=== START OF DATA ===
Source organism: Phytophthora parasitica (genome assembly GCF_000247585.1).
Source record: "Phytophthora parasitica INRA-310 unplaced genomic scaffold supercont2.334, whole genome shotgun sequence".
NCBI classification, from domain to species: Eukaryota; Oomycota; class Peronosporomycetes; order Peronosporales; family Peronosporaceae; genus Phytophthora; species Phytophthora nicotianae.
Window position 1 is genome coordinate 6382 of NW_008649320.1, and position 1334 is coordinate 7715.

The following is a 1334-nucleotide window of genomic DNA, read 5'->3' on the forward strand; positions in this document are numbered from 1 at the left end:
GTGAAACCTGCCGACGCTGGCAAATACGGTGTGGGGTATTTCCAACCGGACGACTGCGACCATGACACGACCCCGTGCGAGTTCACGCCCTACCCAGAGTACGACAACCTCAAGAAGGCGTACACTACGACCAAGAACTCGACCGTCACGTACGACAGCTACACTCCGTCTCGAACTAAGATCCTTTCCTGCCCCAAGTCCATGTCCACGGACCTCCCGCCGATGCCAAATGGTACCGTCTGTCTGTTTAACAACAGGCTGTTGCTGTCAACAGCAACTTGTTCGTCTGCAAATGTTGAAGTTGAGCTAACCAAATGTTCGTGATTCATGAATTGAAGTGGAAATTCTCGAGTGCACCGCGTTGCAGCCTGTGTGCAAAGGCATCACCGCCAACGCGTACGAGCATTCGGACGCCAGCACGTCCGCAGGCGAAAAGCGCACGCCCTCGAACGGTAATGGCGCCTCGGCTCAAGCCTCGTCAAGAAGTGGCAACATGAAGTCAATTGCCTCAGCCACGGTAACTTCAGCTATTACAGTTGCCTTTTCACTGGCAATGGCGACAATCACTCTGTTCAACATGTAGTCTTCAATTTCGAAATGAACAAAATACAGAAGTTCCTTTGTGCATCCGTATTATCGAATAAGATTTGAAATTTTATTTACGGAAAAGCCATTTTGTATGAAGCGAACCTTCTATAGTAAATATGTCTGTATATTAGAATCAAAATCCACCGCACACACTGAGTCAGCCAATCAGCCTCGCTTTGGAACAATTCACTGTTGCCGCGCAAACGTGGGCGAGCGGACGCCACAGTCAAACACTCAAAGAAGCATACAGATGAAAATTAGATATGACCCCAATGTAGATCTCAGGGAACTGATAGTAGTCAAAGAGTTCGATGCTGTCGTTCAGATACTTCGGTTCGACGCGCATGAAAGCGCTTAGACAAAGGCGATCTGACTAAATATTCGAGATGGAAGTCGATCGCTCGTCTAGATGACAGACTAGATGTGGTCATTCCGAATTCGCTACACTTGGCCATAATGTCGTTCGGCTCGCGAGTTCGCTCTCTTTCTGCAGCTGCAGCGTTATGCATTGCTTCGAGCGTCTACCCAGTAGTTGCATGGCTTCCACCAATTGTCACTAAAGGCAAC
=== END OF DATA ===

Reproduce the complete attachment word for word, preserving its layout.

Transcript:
Source organism: Phytophthora parasitica (genome assembly GCF_000247585.1).
Source record: "Phytophthora parasitica INRA-310 unplaced genomic scaffold supercont2.334, whole genome shotgun sequence".
NCBI classification, from domain to species: Eukaryota; Oomycota; class Peronosporomycetes; order Peronosporales; family Peronosporaceae; genus Phytophthora; species Phytophthora nicotianae.
Window position 1 is genome coordinate 6382 of NW_008649320.1, and position 1334 is coordinate 7715.

The following is a 1334-nucleotide window of genomic DNA, read 5'->3' on the forward strand; positions in this document are numbered from 1 at the left end:
GTGAAACCTGCCGACGCTGGCAAATACGGTGTGGGGTATTTCCAACCGGACGACTGCGACCATGACACGACCCCGTGCGAGTTCACGCCCTACCCAGAGTACGACAACCTCAAGAAGGCGTACACTACGACCAAGAACTCGACCGTCACGTACGACAGCTACACTCCGTCTCGAACTAAGATCCTTTCCTGCCCCAAGTCCATGTCCACGGACCTCCCGCCGATGCCAAATGGTACCGTCTGTCTGTTTAACAACAGGCTGTTGCTGTCAACAGCAACTTGTTCGTCTGCAAATGTTGAAGTTGAGCTAACCAAATGTTCGTGATTCATGAATTGAAGTGGAAATTCTCGAGTGCACCGCGTTGCAGCCTGTGTGCAAAGGCATCACCGCCAACGCGTACGAGCATTCGGACGCCAGCACGTCCGCAGGCGAAAAGCGCACGCCCTCGAACGGTAATGGCGCCTCGGCTCAAGCCTCGTCAAGAAGTGGCAACATGAAGTCAATTGCCTCAGCCACGGTAACTTCAGCTATTACAGTTGCCTTTTCACTGGCAATGGCGACAATCACTCTGTTCAACATGTAGTCTTCAATTTCGAAATGAACAAAATACAGAAGTTCCTTTGTGCATCCGTATTATCGAATAAGATTTGAAATTTTATTTACGGAAAAGCCATTTTGTATGAAGCGAACCTTCTATAGTAAATATGTCTGTATATTAGAATCAAAATCCACCGCACACACTGAGTCAGCCAATCAGCCTCGCTTTGGAACAATTCACTGTTGCCGCGCAAACGTGGGCGAGCGGACGCCACAGTCAAACACTCAAAGAAGCATACAGATGAAAATTAGATATGACCCCAATGTAGATCTCAGGGAACTGATAGTAGTCAAAGAGTTCGATGCTGTCGTTCAGATACTTCGGTTCGACGCGCATGAAAGCGCTTAGACAAAGGCGATCTGACTAAATATTCGAGATGGAAGTCGATCGCTCGTCTAGATGACAGACTAGATGTGGTCATTCCGAATTCGCTACACTTGGCCATAATGTCGTTCGGCTCGCGAGTTCGCTCTCTTTCTGCAGCTGCAGCGTTATGCATTGCTTCGAGCGTCTACCCAGTAGTTGCATGGCTTCCACCAATTGTCACTAAAGGCAAC